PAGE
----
The BBC is following South African ex-convict Musa Ngwanyila to see if he can avoid returning to a life of crime after spending two years in prison for stealing cars. On his release, in July, he told the BBC of his fears that he could be sucked back into a life of crime despite his attempts to stay on the straight and narrow. Five months later, he admits he is struggling.
"I've been trying to get my life together but it is harder than I thought it would be. Not a lot of people want to hire someone with a criminal record and no experience," he tells me.
"Some people still see me as a criminal."
Ngwanyila lives in Soshanguve, a township outside the capital, Pretoria. Like many townships in this country, many people are unemployed, have few formal skills and are poor.
He doesn't have any qualification so he spends his days as an apprentice mechanic - trying to learn the art of fixing cars and panel beating.
He does not get paid for this but he says it gives him something to do.
But the temptation to rejoin the gang he was a member of since he was 18 is getting stronger, he says.
"They know where I work and sometimes come here and brag to me about money they made from a recent job. It's not easy to hear," says Ngwanyila.
When asked if he would ever return to crime, he pauses before answering.
"I am not sure. I know I don't want that life but it is not easy. Poverty is very real - it's what I live every day,"
Some 80% of South African convicts commit further offences after leaving prison - a figure the Department of Correctional Services told the BBC it is trying to reduce.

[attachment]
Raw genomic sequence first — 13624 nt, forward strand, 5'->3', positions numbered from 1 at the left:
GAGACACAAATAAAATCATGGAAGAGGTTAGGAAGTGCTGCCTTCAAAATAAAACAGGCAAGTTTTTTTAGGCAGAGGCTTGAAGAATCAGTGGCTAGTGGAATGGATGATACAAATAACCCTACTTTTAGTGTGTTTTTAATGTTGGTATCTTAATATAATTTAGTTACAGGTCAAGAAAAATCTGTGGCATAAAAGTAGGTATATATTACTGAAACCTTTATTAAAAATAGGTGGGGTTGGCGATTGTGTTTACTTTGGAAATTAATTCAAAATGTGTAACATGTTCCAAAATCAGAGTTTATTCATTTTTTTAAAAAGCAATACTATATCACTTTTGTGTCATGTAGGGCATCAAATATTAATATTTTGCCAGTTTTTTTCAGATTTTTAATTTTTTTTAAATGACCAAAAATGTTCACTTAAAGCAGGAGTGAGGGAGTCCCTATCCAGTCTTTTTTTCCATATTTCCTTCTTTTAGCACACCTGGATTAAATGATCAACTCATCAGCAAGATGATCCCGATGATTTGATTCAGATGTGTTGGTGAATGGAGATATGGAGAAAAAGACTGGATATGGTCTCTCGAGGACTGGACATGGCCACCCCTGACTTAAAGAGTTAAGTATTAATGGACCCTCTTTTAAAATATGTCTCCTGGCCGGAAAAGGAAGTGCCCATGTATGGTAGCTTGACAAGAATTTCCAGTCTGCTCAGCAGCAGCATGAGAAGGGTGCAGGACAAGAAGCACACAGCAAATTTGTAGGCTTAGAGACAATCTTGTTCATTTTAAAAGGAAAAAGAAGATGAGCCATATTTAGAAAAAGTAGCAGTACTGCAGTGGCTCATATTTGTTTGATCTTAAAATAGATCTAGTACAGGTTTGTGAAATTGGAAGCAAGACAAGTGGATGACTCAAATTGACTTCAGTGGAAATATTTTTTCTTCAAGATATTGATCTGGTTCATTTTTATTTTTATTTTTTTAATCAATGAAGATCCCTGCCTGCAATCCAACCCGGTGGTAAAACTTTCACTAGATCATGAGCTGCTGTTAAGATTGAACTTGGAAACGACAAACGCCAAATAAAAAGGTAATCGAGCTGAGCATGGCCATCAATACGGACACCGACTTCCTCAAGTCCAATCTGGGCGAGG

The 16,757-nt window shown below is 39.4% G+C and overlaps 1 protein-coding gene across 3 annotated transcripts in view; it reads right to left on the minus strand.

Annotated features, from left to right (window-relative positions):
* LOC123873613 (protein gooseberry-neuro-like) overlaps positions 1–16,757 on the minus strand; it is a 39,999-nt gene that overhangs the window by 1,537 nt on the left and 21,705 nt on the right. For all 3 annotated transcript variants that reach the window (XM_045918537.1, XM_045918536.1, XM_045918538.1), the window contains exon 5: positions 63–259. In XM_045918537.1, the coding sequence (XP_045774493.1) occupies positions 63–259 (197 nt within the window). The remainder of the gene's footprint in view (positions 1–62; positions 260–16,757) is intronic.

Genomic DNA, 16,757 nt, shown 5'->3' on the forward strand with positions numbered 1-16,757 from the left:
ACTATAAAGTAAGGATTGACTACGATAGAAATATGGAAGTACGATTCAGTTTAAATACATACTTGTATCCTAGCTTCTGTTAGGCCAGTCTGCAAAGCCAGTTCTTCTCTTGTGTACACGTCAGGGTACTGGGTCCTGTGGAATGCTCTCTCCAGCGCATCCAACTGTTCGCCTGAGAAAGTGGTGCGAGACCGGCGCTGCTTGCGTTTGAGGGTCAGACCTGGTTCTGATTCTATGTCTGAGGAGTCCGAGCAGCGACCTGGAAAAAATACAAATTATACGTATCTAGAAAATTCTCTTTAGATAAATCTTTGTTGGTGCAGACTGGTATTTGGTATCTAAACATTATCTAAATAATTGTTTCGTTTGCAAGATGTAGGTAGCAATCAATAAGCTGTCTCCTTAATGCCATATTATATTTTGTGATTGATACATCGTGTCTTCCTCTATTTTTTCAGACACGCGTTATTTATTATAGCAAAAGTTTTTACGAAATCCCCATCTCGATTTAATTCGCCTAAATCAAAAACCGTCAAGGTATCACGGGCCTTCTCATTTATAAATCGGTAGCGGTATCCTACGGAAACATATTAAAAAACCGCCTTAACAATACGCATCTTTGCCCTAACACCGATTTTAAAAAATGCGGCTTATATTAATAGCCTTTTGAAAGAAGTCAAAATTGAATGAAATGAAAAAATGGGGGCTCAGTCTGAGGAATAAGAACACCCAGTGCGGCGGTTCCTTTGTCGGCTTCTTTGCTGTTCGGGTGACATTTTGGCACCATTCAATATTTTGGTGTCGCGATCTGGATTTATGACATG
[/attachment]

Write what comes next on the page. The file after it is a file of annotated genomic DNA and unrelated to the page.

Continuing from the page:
Experts blame the high statistic on a lack of job-placement programmes or half-way houses.
So Ngwanyila has no-one to help him - no parole programme to join, no youth organisation to turn to for help.
Local prison officials say this responsibility falls outside their scope and resources. South Africa simply cannot afford such programmes, some argue.
"We can only do so much for them while they are in prison. Once they leave, they struggle to get back on their feet, they become frustrated and go back to crime," says Tsepho Ndou, head of the Emthonjeni Youth Centre - the juvenile facility where Ngwanyila served his sentence.
He says they have seen an increase in re-offenders coming back to Emthonjeni and says he hopes Ngwanyila will not be one of them.
"It is heartbreaking to see children as young at 14 getting sucked into this bad cycle and never being able to find a way out, some just become criminals," says Mr Ndou.
Ngwanyila sometimes works on three cars a day - his boss Mduduzi Molekwa has been a mechanic for 12 years and says Ngwanyila is one of his hardest workers.
When I ask Mr Molekwa what made him decide to take him under his wing, he answers simply:
"We all make mistakes. We all need a second chance," he says, handing a wheel spanner to his apprentice.
Ngwanyila might have the freedom to go where he wants, whenever he wants but he says he is still not free.
His parole conditions include signing a register at a nearby police station each month so officials can keep track of him - this to him is a reminder that his life is still not completely his own.
Apart from finding a paying job, Ngwanyila's immediate goal is earning his community's trust.
"I have to work hard every day to earn people's trust. I realise now that I have a very long way to go," he says.
His parents are struggling to look after him and his two younger siblings - it's enough to drive anyone to crime, he says.
The only thing standing between him and prison bars is the fear that if he were to return to prison, he would never leave.
"This is it for me - I know that I won't get many chances. I owe it to myself and my family to stay focused," he says, as his grease-covered hands tighten a nut.